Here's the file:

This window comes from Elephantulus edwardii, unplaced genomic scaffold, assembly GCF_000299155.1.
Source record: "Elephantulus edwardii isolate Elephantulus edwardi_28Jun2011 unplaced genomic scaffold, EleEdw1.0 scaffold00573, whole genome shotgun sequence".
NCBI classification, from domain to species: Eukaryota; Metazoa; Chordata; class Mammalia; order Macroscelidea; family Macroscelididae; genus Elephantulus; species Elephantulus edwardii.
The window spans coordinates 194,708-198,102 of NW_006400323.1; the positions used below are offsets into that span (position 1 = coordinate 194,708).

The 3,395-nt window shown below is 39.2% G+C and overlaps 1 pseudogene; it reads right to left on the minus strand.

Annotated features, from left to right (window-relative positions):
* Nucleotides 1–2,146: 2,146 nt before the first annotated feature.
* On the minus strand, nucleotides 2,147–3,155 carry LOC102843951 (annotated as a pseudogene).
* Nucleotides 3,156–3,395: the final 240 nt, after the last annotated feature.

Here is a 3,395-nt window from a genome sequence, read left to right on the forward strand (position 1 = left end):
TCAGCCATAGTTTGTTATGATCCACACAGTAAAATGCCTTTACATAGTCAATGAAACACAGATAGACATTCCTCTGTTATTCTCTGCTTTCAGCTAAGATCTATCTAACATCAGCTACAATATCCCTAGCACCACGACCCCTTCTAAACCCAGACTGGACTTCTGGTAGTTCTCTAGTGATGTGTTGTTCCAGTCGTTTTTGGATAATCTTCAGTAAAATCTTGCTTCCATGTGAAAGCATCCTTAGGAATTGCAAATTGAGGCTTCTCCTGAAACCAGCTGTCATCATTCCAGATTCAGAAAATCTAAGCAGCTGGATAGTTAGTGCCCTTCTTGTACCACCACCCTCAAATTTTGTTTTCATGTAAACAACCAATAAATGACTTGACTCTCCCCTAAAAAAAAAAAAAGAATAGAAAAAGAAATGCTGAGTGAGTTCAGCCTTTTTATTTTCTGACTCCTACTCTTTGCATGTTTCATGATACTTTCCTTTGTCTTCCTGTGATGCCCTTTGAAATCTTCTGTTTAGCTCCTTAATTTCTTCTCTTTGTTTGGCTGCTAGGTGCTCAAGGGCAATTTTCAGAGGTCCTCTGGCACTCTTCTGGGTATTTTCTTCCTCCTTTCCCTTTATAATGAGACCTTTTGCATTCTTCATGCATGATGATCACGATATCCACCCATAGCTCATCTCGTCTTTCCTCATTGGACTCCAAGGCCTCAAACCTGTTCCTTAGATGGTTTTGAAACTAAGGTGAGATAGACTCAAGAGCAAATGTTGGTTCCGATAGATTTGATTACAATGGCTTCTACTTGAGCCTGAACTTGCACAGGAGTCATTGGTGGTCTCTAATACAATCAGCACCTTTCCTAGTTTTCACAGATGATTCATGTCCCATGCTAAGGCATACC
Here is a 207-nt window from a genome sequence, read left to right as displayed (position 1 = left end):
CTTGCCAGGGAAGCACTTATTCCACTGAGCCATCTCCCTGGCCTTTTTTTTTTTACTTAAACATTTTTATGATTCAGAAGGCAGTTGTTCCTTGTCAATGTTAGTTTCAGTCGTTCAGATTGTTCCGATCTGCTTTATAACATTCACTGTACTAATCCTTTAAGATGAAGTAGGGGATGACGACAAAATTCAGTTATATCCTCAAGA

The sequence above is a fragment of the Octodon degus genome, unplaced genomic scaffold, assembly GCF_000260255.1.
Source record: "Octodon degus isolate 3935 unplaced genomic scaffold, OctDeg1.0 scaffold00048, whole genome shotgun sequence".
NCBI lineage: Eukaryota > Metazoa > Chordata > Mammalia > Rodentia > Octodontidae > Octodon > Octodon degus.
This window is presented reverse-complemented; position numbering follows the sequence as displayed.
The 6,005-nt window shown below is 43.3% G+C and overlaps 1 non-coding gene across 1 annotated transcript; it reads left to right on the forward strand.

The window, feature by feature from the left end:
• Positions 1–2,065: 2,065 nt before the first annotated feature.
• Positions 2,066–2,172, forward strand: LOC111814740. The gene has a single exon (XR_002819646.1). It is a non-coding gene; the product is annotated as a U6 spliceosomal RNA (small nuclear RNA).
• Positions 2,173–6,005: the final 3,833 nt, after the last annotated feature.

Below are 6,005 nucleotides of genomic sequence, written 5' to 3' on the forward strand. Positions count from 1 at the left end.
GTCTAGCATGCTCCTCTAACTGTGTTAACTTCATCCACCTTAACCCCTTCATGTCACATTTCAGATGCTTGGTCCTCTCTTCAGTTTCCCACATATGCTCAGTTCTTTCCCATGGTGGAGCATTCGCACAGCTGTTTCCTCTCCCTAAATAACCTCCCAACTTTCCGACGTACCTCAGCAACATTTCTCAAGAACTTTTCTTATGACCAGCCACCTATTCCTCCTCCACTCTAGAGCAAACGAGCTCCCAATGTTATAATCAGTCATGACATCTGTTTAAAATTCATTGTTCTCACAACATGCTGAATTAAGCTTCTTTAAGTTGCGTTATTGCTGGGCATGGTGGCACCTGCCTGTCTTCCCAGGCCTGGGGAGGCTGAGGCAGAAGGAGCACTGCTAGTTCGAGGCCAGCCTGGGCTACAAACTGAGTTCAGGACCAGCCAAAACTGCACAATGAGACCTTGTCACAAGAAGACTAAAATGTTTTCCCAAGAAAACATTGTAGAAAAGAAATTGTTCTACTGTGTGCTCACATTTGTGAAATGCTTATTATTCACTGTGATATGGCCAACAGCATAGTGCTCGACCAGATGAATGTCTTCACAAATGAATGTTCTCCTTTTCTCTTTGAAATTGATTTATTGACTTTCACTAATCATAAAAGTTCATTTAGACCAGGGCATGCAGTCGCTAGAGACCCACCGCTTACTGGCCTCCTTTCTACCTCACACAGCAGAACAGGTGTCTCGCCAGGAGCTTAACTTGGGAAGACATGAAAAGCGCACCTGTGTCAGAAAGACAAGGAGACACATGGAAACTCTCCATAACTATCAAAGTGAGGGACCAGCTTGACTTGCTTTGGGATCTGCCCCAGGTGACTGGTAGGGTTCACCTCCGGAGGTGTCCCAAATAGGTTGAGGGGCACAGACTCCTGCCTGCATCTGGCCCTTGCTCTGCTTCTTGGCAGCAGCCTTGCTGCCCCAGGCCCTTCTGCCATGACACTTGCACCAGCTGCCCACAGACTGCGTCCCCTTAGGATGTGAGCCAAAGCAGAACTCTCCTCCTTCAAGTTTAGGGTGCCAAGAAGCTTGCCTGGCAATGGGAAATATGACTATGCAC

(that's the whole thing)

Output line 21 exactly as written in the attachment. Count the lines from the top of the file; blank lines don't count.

• Positions 2,066–2,172, forward strand: LOC111814740. The gene has a single exon (XR_002819646.1). It is a non-coding gene; the product is annotated as a U6 spliceosomal RNA (small nuclear RNA).